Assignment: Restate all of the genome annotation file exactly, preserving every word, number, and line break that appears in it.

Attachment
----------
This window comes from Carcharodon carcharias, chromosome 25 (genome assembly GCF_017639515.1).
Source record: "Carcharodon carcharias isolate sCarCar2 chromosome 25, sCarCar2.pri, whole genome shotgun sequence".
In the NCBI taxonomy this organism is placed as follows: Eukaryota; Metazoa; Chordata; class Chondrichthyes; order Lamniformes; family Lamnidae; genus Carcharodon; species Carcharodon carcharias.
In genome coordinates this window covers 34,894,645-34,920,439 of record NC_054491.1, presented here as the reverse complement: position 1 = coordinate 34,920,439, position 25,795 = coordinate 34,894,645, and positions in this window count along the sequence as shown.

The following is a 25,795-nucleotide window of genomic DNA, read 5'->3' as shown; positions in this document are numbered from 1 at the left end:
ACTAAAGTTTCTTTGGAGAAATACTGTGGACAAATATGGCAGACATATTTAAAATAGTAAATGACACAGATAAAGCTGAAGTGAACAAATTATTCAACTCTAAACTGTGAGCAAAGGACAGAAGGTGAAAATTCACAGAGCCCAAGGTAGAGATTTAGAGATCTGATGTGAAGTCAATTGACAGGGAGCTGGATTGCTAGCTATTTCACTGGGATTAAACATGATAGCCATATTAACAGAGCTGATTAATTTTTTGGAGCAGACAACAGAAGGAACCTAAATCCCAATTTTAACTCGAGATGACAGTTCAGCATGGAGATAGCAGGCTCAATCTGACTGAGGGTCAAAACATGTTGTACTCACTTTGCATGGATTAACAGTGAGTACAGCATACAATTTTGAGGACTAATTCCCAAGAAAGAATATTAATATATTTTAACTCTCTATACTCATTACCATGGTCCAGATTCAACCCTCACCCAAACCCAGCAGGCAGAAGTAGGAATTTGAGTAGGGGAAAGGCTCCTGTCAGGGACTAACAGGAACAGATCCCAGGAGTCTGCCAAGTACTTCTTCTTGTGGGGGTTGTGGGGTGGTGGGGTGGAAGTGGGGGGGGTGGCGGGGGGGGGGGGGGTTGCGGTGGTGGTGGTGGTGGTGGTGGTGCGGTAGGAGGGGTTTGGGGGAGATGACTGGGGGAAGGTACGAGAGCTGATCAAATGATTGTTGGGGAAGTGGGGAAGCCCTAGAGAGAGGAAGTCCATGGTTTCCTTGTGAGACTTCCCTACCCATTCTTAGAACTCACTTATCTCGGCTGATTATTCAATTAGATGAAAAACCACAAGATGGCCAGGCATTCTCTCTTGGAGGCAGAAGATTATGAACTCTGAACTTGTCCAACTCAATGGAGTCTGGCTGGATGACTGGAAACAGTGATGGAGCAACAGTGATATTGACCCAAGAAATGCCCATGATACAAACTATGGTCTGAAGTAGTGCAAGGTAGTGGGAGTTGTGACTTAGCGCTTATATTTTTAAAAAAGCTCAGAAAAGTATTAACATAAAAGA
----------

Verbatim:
This window comes from Carcharodon carcharias, chromosome 25 (genome assembly GCF_017639515.1).
Source record: "Carcharodon carcharias isolate sCarCar2 chromosome 25, sCarCar2.pri, whole genome shotgun sequence".
In the NCBI taxonomy this organism is placed as follows: Eukaryota; Metazoa; Chordata; class Chondrichthyes; order Lamniformes; family Lamnidae; genus Carcharodon; species Carcharodon carcharias.
In genome coordinates this window covers 34,894,645-34,920,439 of record NC_054491.1, presented here as the reverse complement: position 1 = coordinate 34,920,439, position 25,795 = coordinate 34,894,645, and positions in this window count along the sequence as shown.

The following is a 25,795-nucleotide window of genomic DNA, read 5'->3' as shown; positions in this document are numbered from 1 at the left end:
ACTAAAGTTTCTTTGGAGAAATACTGTGGACAAATATGGCAGACATATTTAAAATAGTAAATGACACAGATAAAGCTGAAGTGAACAAATTATTCAACTCTAAACTGTGAGCAAAGGACAGAAGGTGAAAATTCACAGAGCCCAAGGTAGAGATTTAGAGATCTGATGTGAAGTCAATTGACAGGGAGCTGGATTGCTAGCTATTTCACTGGGATTAAACATGATAGCCATATTAACAGAGCTGATTAATTTTTTGGAGCAGACAACAGAAGGAACCTAAATCCCAATTTTAACTCGAGATGACAGTTCAGCATGGAGATAGCAGGCTCAATCTGACTGAGGGTCAAAACATGTTGTACTCACTTTGCATGGATTAACAGTGAGTACAGCATACAATTTTGAGGACTAATTCCCAAGAAAGAATATTAATATATTTTAACTCTCTATACTCATTACCATGGTCCAGATTCAACCCTCACCCAAACCCAGCAGGCAGAAGTAGGAATTTGAGTAGGGGAAAGGCTCCTGTCAGGGACTAACAGGAACAGATCCCAGGAGTCTGCCAAGTACTTCTTCTTGTGGGGGTTGTGGGGTGGTGGGGTGGAAGTGGGGGGGGTGGCGGGGGGGGGGGGGGTTGCGGTGGTGGTGGTGGTGGTGGTGGTGCGGTAGGAGGGGTTTGGGGGAGATGACTGGGGGAAGGTACGAGAGCTGATCAAATGATTGTTGGGGAAGTGGGGAAGCCCTAGAGAGAGGAAGTCCATGGTTTCCTTGTGAGACTTCCCTACCCATTCTTAGAACTCACTTATCTCGGCTGATTATTCAATTAGATGAAAAACCACAAGATGGCCAGGCATTCTCTCTTGGAGGCAGAAGATTATGAACTCTGAACTTGTCCAACTCAATGGAGTCTGGCTGGATGACTGGAAACAGTGATGGAGCAACAGTGATATTGACCCAAGAAATGCCCATGATACAAACTATGGTCTGAAGTAGTGCAAGGTAGTGGGAGTTGTGACTTAGCGCTTATATTTTTAAAAAAGCTCAGAAAAGTATTAACATAAAAGA